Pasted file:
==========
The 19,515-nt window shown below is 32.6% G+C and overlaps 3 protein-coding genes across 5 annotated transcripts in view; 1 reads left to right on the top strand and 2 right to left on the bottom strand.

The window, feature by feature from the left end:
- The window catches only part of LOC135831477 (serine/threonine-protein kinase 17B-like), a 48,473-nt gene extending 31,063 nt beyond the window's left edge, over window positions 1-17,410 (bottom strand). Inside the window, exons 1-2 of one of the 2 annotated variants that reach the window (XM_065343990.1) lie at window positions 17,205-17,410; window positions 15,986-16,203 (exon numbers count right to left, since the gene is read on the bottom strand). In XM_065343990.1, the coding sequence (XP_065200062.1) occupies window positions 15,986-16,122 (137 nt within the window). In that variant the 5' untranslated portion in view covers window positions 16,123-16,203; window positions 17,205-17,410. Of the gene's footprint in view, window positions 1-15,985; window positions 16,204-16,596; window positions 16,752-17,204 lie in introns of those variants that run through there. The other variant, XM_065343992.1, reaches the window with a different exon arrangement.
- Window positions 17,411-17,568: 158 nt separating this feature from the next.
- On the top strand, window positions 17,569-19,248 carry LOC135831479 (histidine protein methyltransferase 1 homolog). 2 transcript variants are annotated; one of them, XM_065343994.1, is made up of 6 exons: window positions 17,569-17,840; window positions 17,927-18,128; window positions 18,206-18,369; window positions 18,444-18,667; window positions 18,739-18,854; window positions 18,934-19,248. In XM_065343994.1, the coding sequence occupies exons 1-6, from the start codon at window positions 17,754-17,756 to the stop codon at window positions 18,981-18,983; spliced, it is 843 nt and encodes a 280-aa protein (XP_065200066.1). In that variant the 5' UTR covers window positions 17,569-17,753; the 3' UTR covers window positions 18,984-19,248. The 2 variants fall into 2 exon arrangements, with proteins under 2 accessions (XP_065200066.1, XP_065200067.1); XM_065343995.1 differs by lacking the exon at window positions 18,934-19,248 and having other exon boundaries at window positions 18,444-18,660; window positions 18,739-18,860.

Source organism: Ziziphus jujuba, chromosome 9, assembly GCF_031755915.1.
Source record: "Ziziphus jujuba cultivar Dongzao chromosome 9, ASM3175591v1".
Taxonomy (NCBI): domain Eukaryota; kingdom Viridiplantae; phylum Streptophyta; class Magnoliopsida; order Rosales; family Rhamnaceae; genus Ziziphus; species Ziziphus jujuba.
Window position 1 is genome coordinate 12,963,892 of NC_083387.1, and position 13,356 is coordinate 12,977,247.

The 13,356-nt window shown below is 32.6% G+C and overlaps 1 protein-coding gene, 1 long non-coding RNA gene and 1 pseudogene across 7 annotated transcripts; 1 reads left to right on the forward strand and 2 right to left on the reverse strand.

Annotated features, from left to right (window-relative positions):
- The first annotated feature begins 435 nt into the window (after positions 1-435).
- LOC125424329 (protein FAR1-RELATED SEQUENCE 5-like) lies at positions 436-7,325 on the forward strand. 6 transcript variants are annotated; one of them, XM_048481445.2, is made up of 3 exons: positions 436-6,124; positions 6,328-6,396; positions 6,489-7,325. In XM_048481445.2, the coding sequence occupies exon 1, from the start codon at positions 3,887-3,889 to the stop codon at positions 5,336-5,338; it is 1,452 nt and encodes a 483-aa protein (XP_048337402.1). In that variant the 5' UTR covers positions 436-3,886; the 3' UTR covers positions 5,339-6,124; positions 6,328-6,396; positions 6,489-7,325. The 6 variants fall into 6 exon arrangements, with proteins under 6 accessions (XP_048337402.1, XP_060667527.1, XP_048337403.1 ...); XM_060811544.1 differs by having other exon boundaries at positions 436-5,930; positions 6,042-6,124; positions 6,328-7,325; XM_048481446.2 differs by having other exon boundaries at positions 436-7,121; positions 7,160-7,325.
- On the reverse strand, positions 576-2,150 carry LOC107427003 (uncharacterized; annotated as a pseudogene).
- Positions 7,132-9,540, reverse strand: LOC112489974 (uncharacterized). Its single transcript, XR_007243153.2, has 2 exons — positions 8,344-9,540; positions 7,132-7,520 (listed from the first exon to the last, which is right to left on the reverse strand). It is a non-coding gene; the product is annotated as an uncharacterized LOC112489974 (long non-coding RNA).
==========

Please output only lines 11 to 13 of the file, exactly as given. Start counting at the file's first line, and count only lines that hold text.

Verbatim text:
Annotated features, from left to right (window-relative positions):
- The first annotated feature begins 435 nt into the window (after positions 1-435).
- LOC125424329 (protein FAR1-RELATED SEQUENCE 5-like) lies at positions 436-7,325 on the forward strand. 6 transcript variants are annotated; one of them, XM_048481445.2, is made up of 3 exons: positions 436-6,124; positions 6,328-6,396; positions 6,489-7,325. In XM_048481445.2, the coding sequence occupies exon 1, from the start codon at positions 3,887-3,889 to the stop codon at positions 5,336-5,338; it is 1,452 nt and encodes a 483-aa protein (XP_048337402.1). In that variant the 5' UTR covers positions 436-3,886; the 3' UTR covers positions 5,339-6,124; positions 6,328-6,396; positions 6,489-7,325. The 6 variants fall into 6 exon arrangements, with proteins under 6 accessions (XP_048337402.1, XP_060667527.1, XP_048337403.1 ...); XM_060811544.1 differs by having other exon boundaries at positions 436-5,930; positions 6,042-6,124; positions 6,328-7,325; XM_048481446.2 differs by having other exon boundaries at positions 436-7,121; positions 7,160-7,325.